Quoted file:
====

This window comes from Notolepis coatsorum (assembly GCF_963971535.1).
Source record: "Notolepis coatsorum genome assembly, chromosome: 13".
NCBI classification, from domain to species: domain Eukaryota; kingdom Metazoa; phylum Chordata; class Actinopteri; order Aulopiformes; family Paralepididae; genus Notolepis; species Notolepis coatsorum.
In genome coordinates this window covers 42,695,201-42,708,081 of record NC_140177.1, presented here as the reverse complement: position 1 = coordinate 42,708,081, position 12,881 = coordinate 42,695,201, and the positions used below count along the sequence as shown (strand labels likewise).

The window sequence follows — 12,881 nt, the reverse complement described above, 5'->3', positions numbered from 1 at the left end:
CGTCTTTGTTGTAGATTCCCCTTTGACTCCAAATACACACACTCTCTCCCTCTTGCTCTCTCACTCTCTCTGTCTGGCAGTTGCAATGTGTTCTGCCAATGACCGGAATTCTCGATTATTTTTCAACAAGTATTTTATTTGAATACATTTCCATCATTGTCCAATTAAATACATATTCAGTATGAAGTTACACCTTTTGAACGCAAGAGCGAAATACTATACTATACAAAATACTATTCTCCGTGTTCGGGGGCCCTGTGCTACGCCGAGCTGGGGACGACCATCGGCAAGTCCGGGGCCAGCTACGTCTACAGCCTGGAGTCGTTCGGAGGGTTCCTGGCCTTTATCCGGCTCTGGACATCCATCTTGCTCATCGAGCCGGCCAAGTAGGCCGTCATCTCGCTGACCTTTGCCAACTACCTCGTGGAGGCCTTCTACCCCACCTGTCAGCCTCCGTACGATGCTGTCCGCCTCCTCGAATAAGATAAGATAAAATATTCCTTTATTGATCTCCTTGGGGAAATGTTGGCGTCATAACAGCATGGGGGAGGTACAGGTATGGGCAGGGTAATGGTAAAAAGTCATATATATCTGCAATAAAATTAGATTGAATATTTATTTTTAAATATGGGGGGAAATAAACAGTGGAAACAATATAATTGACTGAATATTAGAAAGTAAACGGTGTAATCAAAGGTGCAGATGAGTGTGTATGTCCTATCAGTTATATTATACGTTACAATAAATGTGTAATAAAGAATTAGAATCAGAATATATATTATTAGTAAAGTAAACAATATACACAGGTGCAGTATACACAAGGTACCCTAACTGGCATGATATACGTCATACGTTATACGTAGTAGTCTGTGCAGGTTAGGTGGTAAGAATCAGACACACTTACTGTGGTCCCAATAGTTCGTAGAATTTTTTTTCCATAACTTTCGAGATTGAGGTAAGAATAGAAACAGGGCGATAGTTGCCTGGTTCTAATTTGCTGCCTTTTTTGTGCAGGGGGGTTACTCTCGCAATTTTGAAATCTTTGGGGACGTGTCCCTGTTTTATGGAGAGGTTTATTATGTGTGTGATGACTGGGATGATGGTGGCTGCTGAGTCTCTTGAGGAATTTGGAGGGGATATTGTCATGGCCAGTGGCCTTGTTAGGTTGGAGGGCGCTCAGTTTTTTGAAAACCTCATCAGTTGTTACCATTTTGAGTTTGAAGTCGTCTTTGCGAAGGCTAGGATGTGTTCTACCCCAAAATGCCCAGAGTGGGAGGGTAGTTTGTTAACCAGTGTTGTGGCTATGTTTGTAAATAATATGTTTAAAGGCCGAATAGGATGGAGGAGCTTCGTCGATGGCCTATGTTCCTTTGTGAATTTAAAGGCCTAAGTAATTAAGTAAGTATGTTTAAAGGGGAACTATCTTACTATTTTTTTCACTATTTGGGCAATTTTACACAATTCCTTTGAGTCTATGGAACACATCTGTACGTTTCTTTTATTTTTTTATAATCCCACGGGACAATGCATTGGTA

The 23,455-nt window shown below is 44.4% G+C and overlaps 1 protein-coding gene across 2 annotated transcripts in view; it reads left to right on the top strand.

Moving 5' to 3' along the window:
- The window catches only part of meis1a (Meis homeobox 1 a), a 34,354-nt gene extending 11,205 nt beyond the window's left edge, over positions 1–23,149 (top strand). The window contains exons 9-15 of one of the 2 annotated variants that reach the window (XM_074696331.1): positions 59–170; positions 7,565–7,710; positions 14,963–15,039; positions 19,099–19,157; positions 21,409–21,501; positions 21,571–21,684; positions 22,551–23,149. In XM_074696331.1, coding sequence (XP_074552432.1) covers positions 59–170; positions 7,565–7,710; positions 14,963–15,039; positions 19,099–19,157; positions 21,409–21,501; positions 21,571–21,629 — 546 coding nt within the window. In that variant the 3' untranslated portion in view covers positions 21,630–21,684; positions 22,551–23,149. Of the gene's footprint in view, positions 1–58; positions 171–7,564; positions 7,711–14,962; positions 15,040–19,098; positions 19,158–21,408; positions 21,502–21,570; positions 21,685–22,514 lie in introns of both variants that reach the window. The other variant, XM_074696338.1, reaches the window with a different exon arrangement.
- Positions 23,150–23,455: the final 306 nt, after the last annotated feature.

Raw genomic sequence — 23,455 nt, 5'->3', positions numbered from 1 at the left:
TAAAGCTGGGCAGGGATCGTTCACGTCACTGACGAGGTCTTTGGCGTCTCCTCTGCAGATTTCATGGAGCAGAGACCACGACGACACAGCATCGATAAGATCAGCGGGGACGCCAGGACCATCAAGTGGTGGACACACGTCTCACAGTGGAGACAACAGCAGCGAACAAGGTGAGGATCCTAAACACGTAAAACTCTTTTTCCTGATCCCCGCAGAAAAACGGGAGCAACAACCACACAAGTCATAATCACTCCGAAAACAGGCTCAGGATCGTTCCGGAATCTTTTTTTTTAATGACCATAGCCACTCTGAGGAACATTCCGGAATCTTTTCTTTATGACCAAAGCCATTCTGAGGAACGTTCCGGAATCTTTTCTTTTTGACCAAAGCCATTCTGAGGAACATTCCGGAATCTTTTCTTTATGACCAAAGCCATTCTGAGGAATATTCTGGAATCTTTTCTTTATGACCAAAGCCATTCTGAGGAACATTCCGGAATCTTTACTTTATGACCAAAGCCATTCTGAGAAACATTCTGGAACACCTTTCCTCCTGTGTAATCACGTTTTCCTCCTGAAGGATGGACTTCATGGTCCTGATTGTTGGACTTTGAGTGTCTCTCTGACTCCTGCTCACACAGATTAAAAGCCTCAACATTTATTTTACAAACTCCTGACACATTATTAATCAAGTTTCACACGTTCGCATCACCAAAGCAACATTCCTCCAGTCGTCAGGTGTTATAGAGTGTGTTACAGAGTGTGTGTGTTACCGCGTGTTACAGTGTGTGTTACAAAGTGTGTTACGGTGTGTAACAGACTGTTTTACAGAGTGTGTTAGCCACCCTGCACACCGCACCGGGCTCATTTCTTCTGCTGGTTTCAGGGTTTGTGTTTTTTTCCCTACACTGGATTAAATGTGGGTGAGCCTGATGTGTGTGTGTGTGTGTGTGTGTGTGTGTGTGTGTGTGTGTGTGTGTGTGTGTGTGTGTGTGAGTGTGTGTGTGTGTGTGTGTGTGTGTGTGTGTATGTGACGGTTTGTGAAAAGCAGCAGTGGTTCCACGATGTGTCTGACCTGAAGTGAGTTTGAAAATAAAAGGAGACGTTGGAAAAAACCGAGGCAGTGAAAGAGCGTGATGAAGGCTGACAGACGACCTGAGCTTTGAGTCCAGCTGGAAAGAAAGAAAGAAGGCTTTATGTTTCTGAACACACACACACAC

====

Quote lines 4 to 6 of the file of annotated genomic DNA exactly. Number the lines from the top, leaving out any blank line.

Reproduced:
In genome coordinates this window covers 42,695,201-42,708,081 of record NC_140177.1, presented here as the reverse complement: position 1 = coordinate 42,708,081, position 12,881 = coordinate 42,695,201, and the positions used below count along the sequence as shown (strand labels likewise).

The window sequence follows — 12,881 nt, the reverse complement described above, 5'->3', positions numbered from 1 at the left end:
CGTCTTTGTTGTAGATTCCCCTTTGACTCCAAATACACACACTCTCTCCCTCTTGCTCTCTCACTCTCTCTGTCTGGCAGTTGCAATGTGTTCTGCCAATGACCGGAATTCTCGATTATTTTTCAACAAGTATTTTATTTGAATACATTTCCATCATTGTCCAATTAAATACATATTCAGTATGAAGTTACACCTTTTGAACGCAAGAGCGAAATACTATACTATACAAAATACTATTCTCCGTGTTCGGGGGCCCTGTGCTACGCCGAGCTGGGGACGACCATCGGCAAGTCCGGGGCCAGCTACGTCTACAGCCTGGAGTCGTTCGGAGGGTTCCTGGCCTTTATCCGGCTCTGGACATCCATCTTGCTCATCGAGCCGGCCAAGTAGGCCGTCATCTCGCTGACCTTTGCCAACTACCTCGTGGAGGCCTTCTACCCCACCTGTCAGCCTCCGTACGATGCTGTCCGCCTCCTCGAATAAGATAAGATAAAATATTCCTTTATTGATCTCCTTGGGGAAATGTTGGCGTCATAACAGCATGGGGGAGGTACAGGTATGGGCAGGGTAATGGTAAAAAGTCATATATATCTGCAATAAAATTAGATTGAATATTTATTTTTAAATATGGGGGGAAATAAACAGTGGAAACAATATAATTGACTGAATATTAGAAAGTAAACGGTGTAATCAAAGGTGCAGATGAGTGTGTATGTCCTATCAGTTATATTATACGTTACAATAAATGTGTAATAAAGAATTAGAATCAGAATATATATTATTAGTAAAGTAAACAATATACACAGGTGCAGTATACACAAGGTACCCTAACTGGCATGATATACGTCATACGTTATACGTAGTAGTCTGTGCAGGTTAGGTGGTAAGAATCAGACACACTTACTGTGGTCCCAATAGTTCGTAGAATTTTTTTTCCATAACTTTCGAGATTGAGGTAAGAATAGAAACAGGGCGATAGTTGCCTGGTTCTAATTTGCTGCCTTTTTTGTGCAGGGGGGTTACTCTCGCAATTTTGAAATCTTTGGGGACGTGTCCCTGTTTTATGGAGAGGTTTATTATGTGTGTGATGACTGGGATGATGGTGGCTGCTGAGTCTCTTGAGGAATTTGGAGGGGATATTGTCATGGCCAGTGGCCTTGTTAGGTTGGAGGGCGCTCAGTTTTTTGAAAACCTCATCAGTTGTTACCATTTTGAGTTTGAAGTCGTCTTTGCGAAGGCTAGGATGTGTTCTACCCCAAAATGCCCAGAGTGGGAGGGTAGTTTGTTAACCAGTGTTGTGGCTATGTTTGTAAATAATATGTTTAAAGGCCGAATAGGATGGAGGAGCTTCGTCGATGGCCTATGTTCCTTTGTGAATTTAAAGGCCTAAGTAATTAAGTAAGTATGTTTAAAGGGGAACTATCTTACTATTTTTTTCACTATTTGGGCAATTTTACACAATTCCTTTGAGTCTATGGAACACATCTGTACGTTTCTTTTATTTTTTTATAATCCCACGGGACAATGCATTGGTA